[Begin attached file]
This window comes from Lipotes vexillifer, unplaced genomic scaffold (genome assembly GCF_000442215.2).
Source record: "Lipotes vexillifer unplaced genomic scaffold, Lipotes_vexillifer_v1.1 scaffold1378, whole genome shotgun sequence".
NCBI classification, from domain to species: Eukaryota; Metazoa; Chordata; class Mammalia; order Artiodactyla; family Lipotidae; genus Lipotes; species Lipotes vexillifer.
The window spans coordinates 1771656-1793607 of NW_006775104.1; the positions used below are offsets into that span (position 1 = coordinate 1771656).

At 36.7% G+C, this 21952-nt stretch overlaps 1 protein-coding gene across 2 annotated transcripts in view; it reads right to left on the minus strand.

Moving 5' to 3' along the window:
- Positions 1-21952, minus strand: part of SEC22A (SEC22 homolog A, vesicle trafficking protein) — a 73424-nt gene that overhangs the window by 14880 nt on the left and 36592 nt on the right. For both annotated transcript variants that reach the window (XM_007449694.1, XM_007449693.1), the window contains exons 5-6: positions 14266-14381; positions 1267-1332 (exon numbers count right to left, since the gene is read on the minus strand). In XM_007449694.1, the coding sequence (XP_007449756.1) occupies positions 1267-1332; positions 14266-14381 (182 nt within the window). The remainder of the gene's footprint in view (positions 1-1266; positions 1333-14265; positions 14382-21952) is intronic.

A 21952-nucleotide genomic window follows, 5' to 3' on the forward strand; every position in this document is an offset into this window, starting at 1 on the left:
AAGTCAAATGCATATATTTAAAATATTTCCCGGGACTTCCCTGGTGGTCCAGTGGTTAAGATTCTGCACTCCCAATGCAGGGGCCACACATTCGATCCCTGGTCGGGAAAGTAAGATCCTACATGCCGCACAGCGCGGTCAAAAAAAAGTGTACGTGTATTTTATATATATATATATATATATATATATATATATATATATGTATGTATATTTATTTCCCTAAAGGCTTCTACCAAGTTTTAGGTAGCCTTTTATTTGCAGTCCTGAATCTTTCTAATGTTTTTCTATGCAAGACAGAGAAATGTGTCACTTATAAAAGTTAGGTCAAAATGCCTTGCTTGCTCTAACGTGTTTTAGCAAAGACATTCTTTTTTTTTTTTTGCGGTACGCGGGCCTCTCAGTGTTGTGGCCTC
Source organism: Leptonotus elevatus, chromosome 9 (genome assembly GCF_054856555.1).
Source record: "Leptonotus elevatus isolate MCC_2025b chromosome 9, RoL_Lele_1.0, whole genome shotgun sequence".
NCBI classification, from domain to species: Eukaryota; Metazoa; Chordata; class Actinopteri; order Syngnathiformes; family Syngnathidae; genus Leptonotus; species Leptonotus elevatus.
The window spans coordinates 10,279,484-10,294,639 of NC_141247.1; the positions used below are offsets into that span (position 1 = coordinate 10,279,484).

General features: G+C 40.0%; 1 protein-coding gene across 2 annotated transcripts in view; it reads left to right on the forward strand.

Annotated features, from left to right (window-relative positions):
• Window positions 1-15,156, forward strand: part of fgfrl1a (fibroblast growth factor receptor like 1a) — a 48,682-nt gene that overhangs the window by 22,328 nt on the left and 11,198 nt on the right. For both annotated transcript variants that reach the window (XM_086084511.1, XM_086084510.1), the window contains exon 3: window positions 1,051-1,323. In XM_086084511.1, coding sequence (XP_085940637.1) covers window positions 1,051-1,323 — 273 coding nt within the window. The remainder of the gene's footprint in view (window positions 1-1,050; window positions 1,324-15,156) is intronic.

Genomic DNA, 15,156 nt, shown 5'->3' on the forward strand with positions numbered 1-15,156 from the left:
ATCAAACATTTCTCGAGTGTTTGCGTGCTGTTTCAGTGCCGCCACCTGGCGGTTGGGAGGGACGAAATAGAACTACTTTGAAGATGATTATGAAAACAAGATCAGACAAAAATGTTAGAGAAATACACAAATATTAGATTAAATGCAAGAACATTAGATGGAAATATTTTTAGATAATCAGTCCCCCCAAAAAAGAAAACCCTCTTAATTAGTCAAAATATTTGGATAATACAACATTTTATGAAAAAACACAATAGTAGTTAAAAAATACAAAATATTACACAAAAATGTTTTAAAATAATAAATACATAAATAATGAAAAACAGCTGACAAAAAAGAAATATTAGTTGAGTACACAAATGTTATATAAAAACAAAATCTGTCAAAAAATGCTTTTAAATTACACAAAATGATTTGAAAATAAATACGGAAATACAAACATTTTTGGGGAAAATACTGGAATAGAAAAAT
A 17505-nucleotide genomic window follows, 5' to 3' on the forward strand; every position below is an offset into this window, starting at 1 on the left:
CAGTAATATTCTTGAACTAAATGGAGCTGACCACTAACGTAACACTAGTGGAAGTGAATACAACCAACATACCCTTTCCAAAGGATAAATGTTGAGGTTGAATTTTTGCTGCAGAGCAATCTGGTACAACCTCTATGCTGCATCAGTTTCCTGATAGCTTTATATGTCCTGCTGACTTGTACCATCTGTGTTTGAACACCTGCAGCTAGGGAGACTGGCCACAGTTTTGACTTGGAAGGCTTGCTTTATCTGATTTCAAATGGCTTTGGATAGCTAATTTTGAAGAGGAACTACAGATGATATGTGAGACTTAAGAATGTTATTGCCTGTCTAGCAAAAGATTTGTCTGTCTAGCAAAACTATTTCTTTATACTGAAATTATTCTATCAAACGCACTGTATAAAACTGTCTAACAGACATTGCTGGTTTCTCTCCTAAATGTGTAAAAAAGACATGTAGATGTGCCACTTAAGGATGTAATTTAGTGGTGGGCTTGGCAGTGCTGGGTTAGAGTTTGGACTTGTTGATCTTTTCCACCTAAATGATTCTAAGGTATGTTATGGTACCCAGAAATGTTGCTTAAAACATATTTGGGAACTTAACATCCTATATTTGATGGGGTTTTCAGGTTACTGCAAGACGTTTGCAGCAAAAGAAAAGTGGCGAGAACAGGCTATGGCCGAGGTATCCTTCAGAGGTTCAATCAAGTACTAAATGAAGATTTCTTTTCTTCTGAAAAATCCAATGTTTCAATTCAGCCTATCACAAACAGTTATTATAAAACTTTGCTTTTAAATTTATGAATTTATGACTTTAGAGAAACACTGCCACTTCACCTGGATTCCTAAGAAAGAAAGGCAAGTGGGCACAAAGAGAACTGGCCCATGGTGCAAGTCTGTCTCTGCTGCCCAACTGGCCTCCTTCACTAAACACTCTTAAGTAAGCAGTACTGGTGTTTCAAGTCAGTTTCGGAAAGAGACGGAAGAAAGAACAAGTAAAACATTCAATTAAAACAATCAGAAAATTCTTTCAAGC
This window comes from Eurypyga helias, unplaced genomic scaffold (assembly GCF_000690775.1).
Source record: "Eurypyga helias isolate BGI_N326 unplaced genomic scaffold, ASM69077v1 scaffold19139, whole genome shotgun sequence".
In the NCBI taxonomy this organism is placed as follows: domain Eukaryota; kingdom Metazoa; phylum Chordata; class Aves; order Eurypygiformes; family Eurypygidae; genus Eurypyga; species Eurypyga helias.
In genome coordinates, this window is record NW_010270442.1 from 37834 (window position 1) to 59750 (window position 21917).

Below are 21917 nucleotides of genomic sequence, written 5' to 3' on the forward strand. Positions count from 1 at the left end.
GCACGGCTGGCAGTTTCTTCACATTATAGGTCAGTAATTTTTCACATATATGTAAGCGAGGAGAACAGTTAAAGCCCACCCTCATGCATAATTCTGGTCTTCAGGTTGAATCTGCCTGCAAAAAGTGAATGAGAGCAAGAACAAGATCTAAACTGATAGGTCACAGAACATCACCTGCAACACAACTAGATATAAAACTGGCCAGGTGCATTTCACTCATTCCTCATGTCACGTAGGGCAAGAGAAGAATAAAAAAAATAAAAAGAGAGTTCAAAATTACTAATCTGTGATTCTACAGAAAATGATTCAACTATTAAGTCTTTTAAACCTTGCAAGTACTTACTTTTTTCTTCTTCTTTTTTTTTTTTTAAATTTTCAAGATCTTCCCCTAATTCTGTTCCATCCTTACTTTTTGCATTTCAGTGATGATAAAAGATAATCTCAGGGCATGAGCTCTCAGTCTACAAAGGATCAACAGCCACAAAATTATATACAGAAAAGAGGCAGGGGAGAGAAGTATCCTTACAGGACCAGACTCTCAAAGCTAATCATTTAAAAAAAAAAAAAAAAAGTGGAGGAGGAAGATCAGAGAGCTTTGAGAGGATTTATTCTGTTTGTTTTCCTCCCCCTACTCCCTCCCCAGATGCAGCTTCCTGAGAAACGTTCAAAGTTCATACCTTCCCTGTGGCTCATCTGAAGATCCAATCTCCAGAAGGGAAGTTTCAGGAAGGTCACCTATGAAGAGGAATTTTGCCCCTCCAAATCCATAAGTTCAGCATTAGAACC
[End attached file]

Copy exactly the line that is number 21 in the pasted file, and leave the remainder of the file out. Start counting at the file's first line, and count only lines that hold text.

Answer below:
This window comes from Eurypyga helias, unplaced genomic scaffold (assembly GCF_000690775.1).